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I have tried looking for a solution for this for a long while.

Heres some background information:

I use Linux on all my desktops/laptops. I have a more laptops that I can possibly use, so I hope to use them as an external monitor to increase working screen area.

Some methods I have experiemented with:

Synergy and its variants: This might work well for sharing keyboard and mouse between PCs, but is all, what I wish to do is to use the spare screen area on my laptops for extending windows from my desktop to the laptop. While it is possible I could open another window localised on the laptop, but I can't drag and drop IDE features from one computer to another.

VNC+Synergy: The VNC option wasn't too helpful as it replicated the desktop, and did not extend it.

FreeNX: This was the closest I came to sharing desktops, right until I realised FreeNX spawns a whole new session with an entire brand new desktop on the remote PC, and it doesn't extend/expand the current working area.


Essentially, I'm looking for a software solution. Is there an alternative I've missed out on?

Can FreeNX be configured to extend the current desktop into a 2nd monitor configuration?

Thanks!

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Duplicate - superuser.com/questions/15254/… –  ChrisF Oct 5 '09 at 8:10
    
Not really a duplicate: 15254 is focused on Windows whereas this one is X-Window –  MarcH Feb 28 '12 at 11:57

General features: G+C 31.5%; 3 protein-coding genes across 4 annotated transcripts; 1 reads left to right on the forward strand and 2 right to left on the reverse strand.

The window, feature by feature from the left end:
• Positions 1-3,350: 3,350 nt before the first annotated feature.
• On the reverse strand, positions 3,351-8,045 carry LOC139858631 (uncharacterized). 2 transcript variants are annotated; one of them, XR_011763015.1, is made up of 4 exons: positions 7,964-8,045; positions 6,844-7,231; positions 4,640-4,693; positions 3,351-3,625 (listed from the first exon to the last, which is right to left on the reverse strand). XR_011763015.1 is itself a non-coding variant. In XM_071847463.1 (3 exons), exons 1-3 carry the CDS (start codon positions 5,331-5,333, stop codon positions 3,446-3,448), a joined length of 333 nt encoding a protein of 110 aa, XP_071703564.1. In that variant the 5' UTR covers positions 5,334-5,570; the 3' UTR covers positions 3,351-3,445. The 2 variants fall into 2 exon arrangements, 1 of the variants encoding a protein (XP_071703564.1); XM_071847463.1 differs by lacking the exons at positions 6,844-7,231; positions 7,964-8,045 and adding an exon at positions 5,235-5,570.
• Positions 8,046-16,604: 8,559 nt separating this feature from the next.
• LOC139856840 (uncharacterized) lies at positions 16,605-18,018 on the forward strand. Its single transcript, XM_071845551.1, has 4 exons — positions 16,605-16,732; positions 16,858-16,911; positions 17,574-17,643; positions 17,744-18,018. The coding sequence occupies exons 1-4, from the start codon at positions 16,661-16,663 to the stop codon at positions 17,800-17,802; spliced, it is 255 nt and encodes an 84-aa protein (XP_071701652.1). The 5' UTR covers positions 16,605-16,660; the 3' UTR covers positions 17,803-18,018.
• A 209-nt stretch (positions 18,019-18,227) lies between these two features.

3 Answers 3

up vote 1 down vote accepted

What you are looking for is an XDMX kind of technology.

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I would (and have) do this workflow in running apps on the secondary laptop "monitor".

  1. Install and configure laptop as a Synergy client.
  2. Start up Synergy and make sure you can control the laptop from the primary workstation.
  3. Make sure SSHD is running on the local workstation with X11 forwarding enabled.
  4. SSH from the 2nd laptop with X11 forwarding.
  5. Start the (GUI) program(s) you want to run on the 2nd laptop display. They will forward over X11, and you can control them through Syngery.

I did this at a company where I had two laptops, and it worked quite well. It's a bit of work to set up, but worth the effort. Of course you'll probably want to set up your ~/.ssh/config along with this for automatically setting SSH settings. I haven't found any software that was much better, if it even provided this functionality, that worked on Linux.

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I know this doesn't help for linux, but I frequently use my laptop as a third monitor using MaxiVista.

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